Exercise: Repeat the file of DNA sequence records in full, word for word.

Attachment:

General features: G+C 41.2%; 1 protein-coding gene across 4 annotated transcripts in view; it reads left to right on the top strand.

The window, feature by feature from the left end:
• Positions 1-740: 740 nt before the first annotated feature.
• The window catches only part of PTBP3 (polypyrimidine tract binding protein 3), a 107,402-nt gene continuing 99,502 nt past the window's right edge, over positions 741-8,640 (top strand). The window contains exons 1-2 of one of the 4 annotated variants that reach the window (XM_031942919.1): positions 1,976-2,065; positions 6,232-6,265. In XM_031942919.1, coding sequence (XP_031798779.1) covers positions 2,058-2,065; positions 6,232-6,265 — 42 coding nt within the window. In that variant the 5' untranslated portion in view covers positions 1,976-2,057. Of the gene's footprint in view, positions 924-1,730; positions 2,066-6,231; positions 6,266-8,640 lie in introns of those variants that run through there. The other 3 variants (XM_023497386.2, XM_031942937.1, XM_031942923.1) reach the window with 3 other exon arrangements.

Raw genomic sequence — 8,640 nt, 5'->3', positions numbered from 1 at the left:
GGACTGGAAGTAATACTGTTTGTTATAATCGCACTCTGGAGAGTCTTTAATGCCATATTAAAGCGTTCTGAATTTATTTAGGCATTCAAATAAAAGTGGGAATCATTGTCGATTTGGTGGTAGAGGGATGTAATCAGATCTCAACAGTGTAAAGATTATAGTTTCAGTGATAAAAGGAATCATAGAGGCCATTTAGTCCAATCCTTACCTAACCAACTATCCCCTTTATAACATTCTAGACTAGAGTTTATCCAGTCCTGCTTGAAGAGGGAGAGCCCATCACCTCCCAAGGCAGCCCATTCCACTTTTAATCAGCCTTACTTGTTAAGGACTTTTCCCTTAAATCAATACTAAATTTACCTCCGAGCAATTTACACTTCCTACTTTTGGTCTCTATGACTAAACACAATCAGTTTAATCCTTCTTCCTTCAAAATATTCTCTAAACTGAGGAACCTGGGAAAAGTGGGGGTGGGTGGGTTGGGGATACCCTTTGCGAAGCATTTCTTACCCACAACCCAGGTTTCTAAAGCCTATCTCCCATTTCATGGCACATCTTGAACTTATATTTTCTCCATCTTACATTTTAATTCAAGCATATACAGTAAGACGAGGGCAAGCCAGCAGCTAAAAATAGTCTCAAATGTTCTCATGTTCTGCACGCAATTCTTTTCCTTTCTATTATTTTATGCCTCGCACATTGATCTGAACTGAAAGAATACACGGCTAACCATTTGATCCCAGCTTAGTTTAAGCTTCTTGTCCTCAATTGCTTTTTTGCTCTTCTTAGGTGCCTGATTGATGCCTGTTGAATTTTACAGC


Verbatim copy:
General features: G+C 41.2%; 1 protein-coding gene across 4 annotated transcripts in view; it reads left to right on the top strand.

The window, feature by feature from the left end:
• Positions 1-740: 740 nt before the first annotated feature.
• The window catches only part of PTBP3 (polypyrimidine tract binding protein 3), a 107,402-nt gene continuing 99,502 nt past the window's right edge, over positions 741-8,640 (top strand). The window contains exons 1-2 of one of the 4 annotated variants that reach the window (XM_031942919.1): positions 1,976-2,065; positions 6,232-6,265. In XM_031942919.1, coding sequence (XP_031798779.1) covers positions 2,058-2,065; positions 6,232-6,265 — 42 coding nt within the window. In that variant the 5' untranslated portion in view covers positions 1,976-2,057. Of the gene's footprint in view, positions 924-1,730; positions 2,066-6,231; positions 6,266-8,640 lie in introns of those variants that run through there. The other 3 variants (XM_023497386.2, XM_031942937.1, XM_031942923.1) reach the window with 3 other exon arrangements.

Raw genomic sequence — 8,640 nt, 5'->3', positions numbered from 1 at the left:
GGACTGGAAGTAATACTGTTTGTTATAATCGCACTCTGGAGAGTCTTTAATGCCATATTAAAGCGTTCTGAATTTATTTAGGCATTCAAATAAAAGTGGGAATCATTGTCGATTTGGTGGTAGAGGGATGTAATCAGATCTCAACAGTGTAAAGATTATAGTTTCAGTGATAAAAGGAATCATAGAGGCCATTTAGTCCAATCCTTACCTAACCAACTATCCCCTTTATAACATTCTAGACTAGAGTTTATCCAGTCCTGCTTGAAGAGGGAGAGCCCATCACCTCCCAAGGCAGCCCATTCCACTTTTAATCAGCCTTACTTGTTAAGGACTTTTCCCTTAAATCAATACTAAATTTACCTCCGAGCAATTTACACTTCCTACTTTTGGTCTCTATGACTAAACACAATCAGTTTAATCCTTCTTCCTTCAAAATATTCTCTAAACTGAGGAACCTGGGAAAAGTGGGGGTGGGTGGGTTGGGGATACCCTTTGCGAAGCATTTCTTACCCACAACCCAGGTTTCTAAAGCCTATCTCCCATTTCATGGCACATCTTGAACTTATATTTTCTCCATCTTACATTTTAATTCAAGCATATACAGTAAGACGAGGGCAAGCCAGCAGCTAAAAATAGTCTCAAATGTTCTCATGTTCTGCACGCAATTCTTTTCCTTTCTATTATTTTATGCCTCGCACATTGATCTGAACTGAAAGAATACACGGCTAACCATTTGATCCCAGCTTAGTTTAAGCTTCTTGTCCTCAATTGCTTTTTTGCTCTTCTTAGGTGCCTGATTGATGCCTGTTGAATTTTACAGC